Back in the old days of 2004, there was a lot of press announcing the news coffee-loving insomniacs the world over have been waiting for - a naturally caffeine-free coffee plant.
Brazilian agronomists studied 3,000 coffee plants from Ethiopia and found three that had almost no caffeine. The plants, labelled AC1, AC2 and AC3, appeared to lack an enzyme needed to make caffeine.
The scientists promised a future of decaf that was as good as caffeinated thanks to an Ethiopian variety of Coffea Arabica that they had successfully crossed with a caffeine-free variety to produce a natural caffeine free commercial crop within five years as part of a genetic coffee breeding programme.
One of the researchers wrote: "Given that C arabica has a narrow genetic diversity and that even accessions from Ethiopia and Arabia (now Yemen), as well as old varieties, all produce high-quality coffee, it is likely that AC plants will produce a good beverage."
That was fifteen years ago and yet this much heralded naturally decaffeinated coffee is still nowhere to be seen. What happened? We decided to investigate…
Researchers have long sought a better bean, harvested directly from the plant caffeine-free to preserve coffee's complex flavour and give growers a high-end slice of the decaf market.
However, developing such a bean through conventional breeding or even genetic modification has proved more difficult than anyone anticipated.
Coffee plants take five years to begin producing mature beans and they need to ripen synchronously and be of a size and shape that can be harvested easily by hand or by machines.
Back in the 1980s, there was an attempt to produce caffeine-free coffee in the 1980s by American scientists based DNA Plant Technology in New Jersey, but only produced a string of high-profile papers and not a drop of marketable coffee.
Meanwhile, in Brazil, also in the 1980s, the Agronomical Institute of Campinas (IAC) near São Paulo set out to study the genetics and physiology of caffeine biosynthesis, which now number 70,000 wild strains, breeding lines, hybrids, mutants and cultivated varieties.
They used a variety of methods to measure caffeine in plants back then such as using a spectrophotometer to measure caffeine content one sample at a time or a high-performance liquid chromatography machine allowing them to process samples more efficiently.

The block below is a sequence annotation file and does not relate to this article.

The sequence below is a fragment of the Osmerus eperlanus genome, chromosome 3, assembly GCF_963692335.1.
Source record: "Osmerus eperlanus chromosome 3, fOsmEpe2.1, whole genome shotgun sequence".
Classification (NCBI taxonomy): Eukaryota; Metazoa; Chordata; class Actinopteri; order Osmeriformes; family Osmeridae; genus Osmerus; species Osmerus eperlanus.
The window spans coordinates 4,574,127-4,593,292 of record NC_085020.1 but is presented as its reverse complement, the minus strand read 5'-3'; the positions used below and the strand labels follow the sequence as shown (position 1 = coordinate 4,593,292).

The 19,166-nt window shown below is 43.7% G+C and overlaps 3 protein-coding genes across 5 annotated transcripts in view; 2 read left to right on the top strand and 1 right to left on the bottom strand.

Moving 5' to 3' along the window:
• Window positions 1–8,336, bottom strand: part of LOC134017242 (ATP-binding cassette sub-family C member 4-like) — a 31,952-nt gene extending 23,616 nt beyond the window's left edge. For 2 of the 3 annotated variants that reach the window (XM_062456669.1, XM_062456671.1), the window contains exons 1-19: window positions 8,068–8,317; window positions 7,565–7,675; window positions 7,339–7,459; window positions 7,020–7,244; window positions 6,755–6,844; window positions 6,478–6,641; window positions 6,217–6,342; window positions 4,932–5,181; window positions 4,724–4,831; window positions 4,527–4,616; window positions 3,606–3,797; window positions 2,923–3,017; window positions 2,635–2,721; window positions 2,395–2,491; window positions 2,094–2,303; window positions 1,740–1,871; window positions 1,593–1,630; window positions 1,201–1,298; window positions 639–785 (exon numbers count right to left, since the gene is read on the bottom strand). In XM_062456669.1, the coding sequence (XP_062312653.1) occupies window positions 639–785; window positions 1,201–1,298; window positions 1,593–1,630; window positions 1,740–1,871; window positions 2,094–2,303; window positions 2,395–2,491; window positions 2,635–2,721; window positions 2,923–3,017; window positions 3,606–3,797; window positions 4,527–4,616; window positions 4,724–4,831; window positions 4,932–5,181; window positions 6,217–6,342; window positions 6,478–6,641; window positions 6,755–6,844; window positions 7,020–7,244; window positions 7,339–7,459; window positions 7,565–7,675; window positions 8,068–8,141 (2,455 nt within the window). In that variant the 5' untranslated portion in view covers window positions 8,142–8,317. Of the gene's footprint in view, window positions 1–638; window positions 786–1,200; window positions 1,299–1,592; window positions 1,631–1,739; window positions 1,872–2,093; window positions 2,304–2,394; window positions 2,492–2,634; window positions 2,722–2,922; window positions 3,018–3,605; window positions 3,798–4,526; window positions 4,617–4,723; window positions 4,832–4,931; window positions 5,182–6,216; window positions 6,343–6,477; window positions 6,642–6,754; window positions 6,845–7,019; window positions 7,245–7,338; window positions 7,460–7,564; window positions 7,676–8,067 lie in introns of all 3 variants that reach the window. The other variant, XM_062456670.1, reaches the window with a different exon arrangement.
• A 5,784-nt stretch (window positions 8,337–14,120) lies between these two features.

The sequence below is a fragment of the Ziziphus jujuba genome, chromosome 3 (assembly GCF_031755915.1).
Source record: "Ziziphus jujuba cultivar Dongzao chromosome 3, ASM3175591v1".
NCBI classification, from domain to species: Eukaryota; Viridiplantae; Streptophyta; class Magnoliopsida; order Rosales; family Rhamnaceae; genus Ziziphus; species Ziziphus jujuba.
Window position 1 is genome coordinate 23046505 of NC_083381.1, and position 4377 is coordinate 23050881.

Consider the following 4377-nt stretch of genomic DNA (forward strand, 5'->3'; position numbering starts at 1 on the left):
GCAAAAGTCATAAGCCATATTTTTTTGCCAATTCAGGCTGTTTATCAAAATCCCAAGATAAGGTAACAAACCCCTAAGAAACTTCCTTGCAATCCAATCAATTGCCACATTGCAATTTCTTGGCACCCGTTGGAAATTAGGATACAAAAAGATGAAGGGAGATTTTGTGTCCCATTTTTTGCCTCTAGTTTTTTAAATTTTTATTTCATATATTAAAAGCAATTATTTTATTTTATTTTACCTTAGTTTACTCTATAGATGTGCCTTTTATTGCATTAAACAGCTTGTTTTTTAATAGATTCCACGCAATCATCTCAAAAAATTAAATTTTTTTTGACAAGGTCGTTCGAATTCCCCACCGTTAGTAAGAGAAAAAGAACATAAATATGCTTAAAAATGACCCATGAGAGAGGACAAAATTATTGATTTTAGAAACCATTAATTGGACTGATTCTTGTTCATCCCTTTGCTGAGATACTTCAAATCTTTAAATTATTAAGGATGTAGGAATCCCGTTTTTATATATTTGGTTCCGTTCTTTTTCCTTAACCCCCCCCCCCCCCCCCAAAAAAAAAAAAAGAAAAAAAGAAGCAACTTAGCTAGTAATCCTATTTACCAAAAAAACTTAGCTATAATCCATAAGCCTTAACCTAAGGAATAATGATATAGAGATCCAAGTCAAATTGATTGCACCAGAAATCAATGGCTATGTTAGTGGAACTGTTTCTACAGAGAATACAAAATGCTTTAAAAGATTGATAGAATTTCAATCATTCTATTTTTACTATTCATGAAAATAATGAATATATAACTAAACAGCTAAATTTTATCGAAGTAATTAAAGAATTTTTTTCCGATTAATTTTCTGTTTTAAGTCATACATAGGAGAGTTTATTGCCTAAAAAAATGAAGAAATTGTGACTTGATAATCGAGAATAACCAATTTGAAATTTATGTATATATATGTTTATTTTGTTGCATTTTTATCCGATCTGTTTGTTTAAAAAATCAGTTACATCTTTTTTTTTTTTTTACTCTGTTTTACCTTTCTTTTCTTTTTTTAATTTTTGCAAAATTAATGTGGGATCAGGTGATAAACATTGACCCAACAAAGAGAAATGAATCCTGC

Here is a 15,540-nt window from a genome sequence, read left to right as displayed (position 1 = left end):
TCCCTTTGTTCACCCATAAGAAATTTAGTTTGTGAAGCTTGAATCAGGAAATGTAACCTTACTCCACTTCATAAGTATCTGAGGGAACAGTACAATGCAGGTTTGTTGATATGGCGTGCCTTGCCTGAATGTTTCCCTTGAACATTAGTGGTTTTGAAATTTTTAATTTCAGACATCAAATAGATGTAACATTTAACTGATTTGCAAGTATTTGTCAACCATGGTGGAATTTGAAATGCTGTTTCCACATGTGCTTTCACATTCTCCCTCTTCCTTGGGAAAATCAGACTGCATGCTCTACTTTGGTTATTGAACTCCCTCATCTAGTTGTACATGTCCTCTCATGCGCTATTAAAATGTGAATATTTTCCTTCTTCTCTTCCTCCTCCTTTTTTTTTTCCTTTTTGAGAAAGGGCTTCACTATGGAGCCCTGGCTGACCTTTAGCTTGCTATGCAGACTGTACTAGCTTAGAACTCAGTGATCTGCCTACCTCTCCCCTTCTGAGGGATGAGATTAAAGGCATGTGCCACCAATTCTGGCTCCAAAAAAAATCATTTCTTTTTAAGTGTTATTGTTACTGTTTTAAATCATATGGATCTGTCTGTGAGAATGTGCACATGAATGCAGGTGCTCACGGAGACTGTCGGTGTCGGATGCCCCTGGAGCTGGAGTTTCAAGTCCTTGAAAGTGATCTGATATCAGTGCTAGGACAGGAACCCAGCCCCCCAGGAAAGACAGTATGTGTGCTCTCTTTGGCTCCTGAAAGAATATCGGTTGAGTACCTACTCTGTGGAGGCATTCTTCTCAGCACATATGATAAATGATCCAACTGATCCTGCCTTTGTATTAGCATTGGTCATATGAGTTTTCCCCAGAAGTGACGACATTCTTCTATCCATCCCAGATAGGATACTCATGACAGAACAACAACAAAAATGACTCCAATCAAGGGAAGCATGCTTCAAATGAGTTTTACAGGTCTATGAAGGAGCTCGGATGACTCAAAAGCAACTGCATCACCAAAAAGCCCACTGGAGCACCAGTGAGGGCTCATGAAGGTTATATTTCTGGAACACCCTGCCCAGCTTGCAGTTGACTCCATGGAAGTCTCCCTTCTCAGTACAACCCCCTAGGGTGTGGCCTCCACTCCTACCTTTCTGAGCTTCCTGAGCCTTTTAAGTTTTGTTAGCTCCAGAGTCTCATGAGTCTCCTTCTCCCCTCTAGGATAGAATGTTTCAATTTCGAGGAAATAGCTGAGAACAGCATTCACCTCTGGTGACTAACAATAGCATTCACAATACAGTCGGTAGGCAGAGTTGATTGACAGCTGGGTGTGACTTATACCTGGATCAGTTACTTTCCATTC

By 2000, the Brazilians has teamed up with a coffee association and shifted their focus on a group of arabica plants originally collected during a 1964 United Nations expedition to Eritrea and Ethiopia. Seed samples were then divided up and grown in several countries, including Costa Rica. It was in 2003 that two caffeine free strains were discovered. These particular plants were defective in the final step of the chemical pathway that turns theobromine into caffeine.
As with most scientific research, it’s all about the funding and this scheme was no different. The Brazilian government offered the research group a $1.2-million grant along with an order to keep the location of the precious plants secret. It was announced that the new naturally decaffeinated variety could be planted in less than five years…
Meanwhile, in Hawaii in the USA, in the 1990s, scientists were taking another tack at addressing this caffeine question by splicing the right genes into the right beans through genetic engineering, but it turns out coffee is resistant to genetic engineering. They then tried to get a gene inserted into the plant to reduce production of a target protein in the caffeine-producing pathway, but this too was unsuccessful despite some close calls to success. Indeed, by 1999, the scientist told the Walls Street Journal they expected commercial trials in three years.
But, failure beckoned once more. In growing trials, as the coffee plants grew, their caffeine levels went back up, frustrating the scientists. By 2008, the trials had ended and we find ourselves on another cold trail.
Showing how international this story is, in 2001, we meanwhile hear about a research program in Japan targeting an enzyme in the caffeine pathway that had recently been identified in tea using an efficient gene-silencing technology called RNA interference. Once again, coffee rejected engineered DNA, but the good news was much as 70% less caffeine than in the control plants.
Apparently this research is still ongoing, but being kept tightly under wraps. The main issue, though, continues to be the female part of the flowers, called the pistil, which matures and deteriorates a week before the pollen is ready.
This leads us back to Brazil and the more old fashioned method of discovering new strains in the field. Breeding the trait into a commercially viable cultivar, however, has taken longer than much longer than the agronomist researchers have anticipated, but they are still continuing to fight the good fight. Apparently, the naturally decaffeinated beans taste good, but the plants tend to be bushy and don't flower uniformly, so they are working on breeding plants that have the low-caffeine trait but not the low-productivity one.
But, even if they do find a commercially viable naturally decaffeinated coffee, there are two big dangers…
The biggest challenge of all in removing caffeine from living plants is that it is there for a reason. Caffeine is a natural insecticide, which explains why wild coffee plants that lack caffeine tend to contain other bitter compounds — to deter pests. So, how do you protect the coffee plant from insects when it’s natural defence, caffeine, has been removed?
As with all things in nature, any successful caffeine free coffee strain is susceptible to cross pollination, which could then reinstate caffeine production into the beans.
In short, the search for naturally caffeine free coffee goes on and we might be in for a wait.